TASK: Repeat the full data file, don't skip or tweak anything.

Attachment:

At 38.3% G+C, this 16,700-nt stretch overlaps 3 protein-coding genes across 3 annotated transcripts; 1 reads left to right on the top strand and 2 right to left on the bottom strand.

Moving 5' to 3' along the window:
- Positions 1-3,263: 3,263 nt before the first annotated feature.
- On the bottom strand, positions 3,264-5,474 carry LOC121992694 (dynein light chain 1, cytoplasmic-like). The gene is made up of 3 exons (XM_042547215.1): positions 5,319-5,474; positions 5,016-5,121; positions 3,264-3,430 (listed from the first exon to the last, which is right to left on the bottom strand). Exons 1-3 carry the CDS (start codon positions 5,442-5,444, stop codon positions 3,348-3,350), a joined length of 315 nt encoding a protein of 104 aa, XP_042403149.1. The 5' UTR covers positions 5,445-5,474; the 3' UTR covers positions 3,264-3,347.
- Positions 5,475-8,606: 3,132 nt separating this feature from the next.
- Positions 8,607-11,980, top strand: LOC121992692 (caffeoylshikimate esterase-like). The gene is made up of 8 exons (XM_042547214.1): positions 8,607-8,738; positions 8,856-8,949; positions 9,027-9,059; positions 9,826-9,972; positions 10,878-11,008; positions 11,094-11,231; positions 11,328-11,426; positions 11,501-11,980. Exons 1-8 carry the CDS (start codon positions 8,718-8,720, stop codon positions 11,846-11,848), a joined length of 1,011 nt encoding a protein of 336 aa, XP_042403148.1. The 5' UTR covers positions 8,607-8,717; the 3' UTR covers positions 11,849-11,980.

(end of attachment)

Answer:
At 38.3% G+C, this 16,700-nt stretch overlaps 3 protein-coding genes across 3 annotated transcripts; 1 reads left to right on the top strand and 2 right to left on the bottom strand.

Moving 5' to 3' along the window:
- Positions 1-3,263: 3,263 nt before the first annotated feature.
- On the bottom strand, positions 3,264-5,474 carry LOC121992694 (dynein light chain 1, cytoplasmic-like). The gene is made up of 3 exons (XM_042547215.1): positions 5,319-5,474; positions 5,016-5,121; positions 3,264-3,430 (listed from the first exon to the last, which is right to left on the bottom strand). Exons 1-3 carry the CDS (start codon positions 5,442-5,444, stop codon positions 3,348-3,350), a joined length of 315 nt encoding a protein of 104 aa, XP_042403149.1. The 5' UTR covers positions 5,445-5,474; the 3' UTR covers positions 3,264-3,347.
- Positions 5,475-8,606: 3,132 nt separating this feature from the next.
- Positions 8,607-11,980, top strand: LOC121992692 (caffeoylshikimate esterase-like). The gene is made up of 8 exons (XM_042547214.1): positions 8,607-8,738; positions 8,856-8,949; positions 9,027-9,059; positions 9,826-9,972; positions 10,878-11,008; positions 11,094-11,231; positions 11,328-11,426; positions 11,501-11,980. Exons 1-8 carry the CDS (start codon positions 8,718-8,720, stop codon positions 11,846-11,848), a joined length of 1,011 nt encoding a protein of 336 aa, XP_042403148.1. The 5' UTR covers positions 8,607-8,717; the 3' UTR covers positions 11,849-11,980.